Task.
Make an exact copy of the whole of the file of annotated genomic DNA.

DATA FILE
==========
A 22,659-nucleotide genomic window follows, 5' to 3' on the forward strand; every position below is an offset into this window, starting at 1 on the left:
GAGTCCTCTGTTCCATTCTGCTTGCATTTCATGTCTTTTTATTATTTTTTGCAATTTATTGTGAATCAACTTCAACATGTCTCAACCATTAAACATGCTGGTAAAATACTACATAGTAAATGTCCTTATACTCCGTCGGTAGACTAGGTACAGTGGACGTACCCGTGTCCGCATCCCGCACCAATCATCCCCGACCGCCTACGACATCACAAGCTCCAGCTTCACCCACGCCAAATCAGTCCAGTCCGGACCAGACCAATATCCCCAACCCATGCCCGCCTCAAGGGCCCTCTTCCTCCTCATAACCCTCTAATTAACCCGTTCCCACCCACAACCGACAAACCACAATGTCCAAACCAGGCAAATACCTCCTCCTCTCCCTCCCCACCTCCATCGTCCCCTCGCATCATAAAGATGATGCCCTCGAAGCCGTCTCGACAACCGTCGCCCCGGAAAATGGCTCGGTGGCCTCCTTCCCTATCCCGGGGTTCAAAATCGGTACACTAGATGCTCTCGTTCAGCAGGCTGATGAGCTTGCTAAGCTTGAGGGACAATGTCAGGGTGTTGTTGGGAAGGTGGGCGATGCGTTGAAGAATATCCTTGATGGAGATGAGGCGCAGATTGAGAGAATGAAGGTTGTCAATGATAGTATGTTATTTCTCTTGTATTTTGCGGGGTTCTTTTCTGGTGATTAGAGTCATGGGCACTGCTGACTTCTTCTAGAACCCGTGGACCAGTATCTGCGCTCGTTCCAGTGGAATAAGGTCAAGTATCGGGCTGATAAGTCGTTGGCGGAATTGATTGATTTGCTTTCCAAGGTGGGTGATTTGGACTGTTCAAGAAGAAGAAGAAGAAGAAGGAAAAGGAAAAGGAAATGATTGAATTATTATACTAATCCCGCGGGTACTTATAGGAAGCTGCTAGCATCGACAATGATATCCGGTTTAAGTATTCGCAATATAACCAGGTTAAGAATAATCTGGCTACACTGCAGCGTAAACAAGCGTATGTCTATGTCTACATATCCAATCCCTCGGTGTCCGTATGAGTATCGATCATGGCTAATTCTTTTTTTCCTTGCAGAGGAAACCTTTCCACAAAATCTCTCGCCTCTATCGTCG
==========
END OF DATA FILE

A 22,659-nucleotide genomic window follows, 5' to 3' on the forward strand; every position below is an offset into this window, starting at 1 on the left:
GAGTCCTCTGTTCCATTCTGCTTGCATTTCATGTCTTTTTATTATTTTTTGCAATTTATTGTGAATCAACTTCAACATGTCTCAACCATTAAACATGCTGGTAAAATACTACATAGTAAATGTCCTTATACTCCGTCGGTAGACTAGGTACAGTGGACGTACCCGTGTCCGCATCCCGCACCAATCATCCCCGACCGCCTACGACATCACAAGCTCCAGCTTCACCCACGCCAAATCAGTCCAGTCCGGACCAGACCAATATCCCCAACCCATGCCCGCCTCAAGGGCCCTCTTCCTCCTCATAACCCTCTAATTAACCCGTTCCCACCCACAACCGACAAACCACAATGTCCAAACCAGGCAAATACCTCCTCCTCTCCCTCCCCACCTCCATCGTCCCCTCGCATCATAAAGATGATGCCCTCGAAGCCGTCTCGACAACCGTCGCCCCGGAAAATGGCTCGGTGGCCTCCTTCCCTATCCCGGGGTTCAAAATCGGTACACTAGATGCTCTCGTTCAGCAGGCTGATGAGCTTGCTAAGCTTGAGGGACAATGTCAGGGTGTTGTTGGGAAGGTGGGCGATGCGTTGAAGAATATCCTTGATGGAGATGAGGCGCAGATTGAGAGAATGAAGGTTGTCAATGATAGTATGTTATTTCTCTTGTATTTTGCGGGGTTCTTTTCTGGTGATTAGAGTCATGGGCACTGCTGACTTCTTCTAGAACCCGTGGACCAGTATCTGCGCTCGTTCCAGTGGAATAAGGTCAAGTATCGGGCTGATAAGTCGTTGGCGGAATTGATTGATTTGCTTTCCAAGGTGGGTGATTTGGACTGTTCAAGAAGAAGAAGAAGAAGAAGGAAAAGGAAAAGGAAATGATTGAATTATTATACTAATCCCGCGGGTACTTATAGGAAGCTGCTAGCATCGACAATGATATCCGGTTTAAGTATTCGCAATATAACCAGGTTAAGAATAATCTGGCTACACTGCAGCGTAAACAAGCGTATGTCTATGTCTACATATCCAATCCCTCGGTGTCCGTATGAGTATCGATCATGGCTAATTCTTTTTTTCCTTGCAGAGGAAACCTTTCCACAAAATCTCTCGCCTCTATCGTCG